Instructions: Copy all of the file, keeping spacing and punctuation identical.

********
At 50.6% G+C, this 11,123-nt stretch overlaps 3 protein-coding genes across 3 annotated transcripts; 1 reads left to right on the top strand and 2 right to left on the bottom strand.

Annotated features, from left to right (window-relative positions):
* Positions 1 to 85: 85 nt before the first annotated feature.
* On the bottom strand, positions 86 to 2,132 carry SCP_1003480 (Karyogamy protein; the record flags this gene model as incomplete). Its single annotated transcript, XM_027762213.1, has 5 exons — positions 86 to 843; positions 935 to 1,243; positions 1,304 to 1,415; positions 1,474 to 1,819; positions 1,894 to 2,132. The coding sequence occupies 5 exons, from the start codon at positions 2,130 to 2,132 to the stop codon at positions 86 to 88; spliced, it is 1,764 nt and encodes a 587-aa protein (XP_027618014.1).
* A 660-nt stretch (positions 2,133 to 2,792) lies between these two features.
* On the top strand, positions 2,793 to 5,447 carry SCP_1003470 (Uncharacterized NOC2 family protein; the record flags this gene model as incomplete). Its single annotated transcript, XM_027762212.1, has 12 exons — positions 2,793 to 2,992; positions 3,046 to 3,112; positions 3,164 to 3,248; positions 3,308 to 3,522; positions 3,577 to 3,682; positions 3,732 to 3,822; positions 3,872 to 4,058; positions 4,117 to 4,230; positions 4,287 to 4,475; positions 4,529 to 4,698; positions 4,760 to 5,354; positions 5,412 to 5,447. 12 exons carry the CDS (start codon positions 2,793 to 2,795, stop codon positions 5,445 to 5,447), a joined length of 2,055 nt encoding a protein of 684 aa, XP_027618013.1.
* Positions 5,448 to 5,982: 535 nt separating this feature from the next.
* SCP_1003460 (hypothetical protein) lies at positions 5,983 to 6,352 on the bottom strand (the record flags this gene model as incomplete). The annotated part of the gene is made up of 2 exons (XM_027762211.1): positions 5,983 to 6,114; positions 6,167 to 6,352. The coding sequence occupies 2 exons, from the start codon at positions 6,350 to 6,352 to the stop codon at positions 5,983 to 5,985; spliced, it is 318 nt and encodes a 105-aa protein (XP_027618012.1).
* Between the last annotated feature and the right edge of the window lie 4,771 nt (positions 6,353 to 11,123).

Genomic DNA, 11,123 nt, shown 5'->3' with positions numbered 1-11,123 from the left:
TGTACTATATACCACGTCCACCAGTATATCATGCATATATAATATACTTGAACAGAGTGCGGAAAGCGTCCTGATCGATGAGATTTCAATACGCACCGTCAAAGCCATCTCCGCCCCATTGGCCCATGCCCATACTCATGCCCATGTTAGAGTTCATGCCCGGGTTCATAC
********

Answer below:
At 50.6% G+C, this 11,123-nt stretch overlaps 3 protein-coding genes across 3 annotated transcripts; 1 reads left to right on the top strand and 2 right to left on the bottom strand.

Annotated features, from left to right (window-relative positions):
* Positions 1 to 85: 85 nt before the first annotated feature.
* On the bottom strand, positions 86 to 2,132 carry SCP_1003480 (Karyogamy protein; the record flags this gene model as incomplete). Its single annotated transcript, XM_027762213.1, has 5 exons — positions 86 to 843; positions 935 to 1,243; positions 1,304 to 1,415; positions 1,474 to 1,819; positions 1,894 to 2,132. The coding sequence occupies 5 exons, from the start codon at positions 2,130 to 2,132 to the stop codon at positions 86 to 88; spliced, it is 1,764 nt and encodes a 587-aa protein (XP_027618014.1).
* A 660-nt stretch (positions 2,133 to 2,792) lies between these two features.
* On the top strand, positions 2,793 to 5,447 carry SCP_1003470 (Uncharacterized NOC2 family protein; the record flags this gene model as incomplete). Its single annotated transcript, XM_027762212.1, has 12 exons — positions 2,793 to 2,992; positions 3,046 to 3,112; positions 3,164 to 3,248; positions 3,308 to 3,522; positions 3,577 to 3,682; positions 3,732 to 3,822; positions 3,872 to 4,058; positions 4,117 to 4,230; positions 4,287 to 4,475; positions 4,529 to 4,698; positions 4,760 to 5,354; positions 5,412 to 5,447. 12 exons carry the CDS (start codon positions 2,793 to 2,795, stop codon positions 5,445 to 5,447), a joined length of 2,055 nt encoding a protein of 684 aa, XP_027618013.1.
* Positions 5,448 to 5,982: 535 nt separating this feature from the next.
* SCP_1003460 (hypothetical protein) lies at positions 5,983 to 6,352 on the bottom strand (the record flags this gene model as incomplete). The annotated part of the gene is made up of 2 exons (XM_027762211.1): positions 5,983 to 6,114; positions 6,167 to 6,352. The coding sequence occupies 2 exons, from the start codon at positions 6,350 to 6,352 to the stop codon at positions 5,983 to 5,985; spliced, it is 318 nt and encodes a 105-aa protein (XP_027618012.1).
* Between the last annotated feature and the right edge of the window lie 4,771 nt (positions 6,353 to 11,123).

Genomic DNA, 11,123 nt, shown 5'->3' with positions numbered 1-11,123 from the left:
TGTACTATATACCACGTCCACCAGTATATCATGCATATATAATATACTTGAACAGAGTGCGGAAAGCGTCCTGATCGATGAGATTTCAATACGCACCGTCAAAGCCATCTCCGCCCCATTGGCCCATGCCCATACTCATGCCCATGTTAGAGTTCATGCCCGGGTTCATAC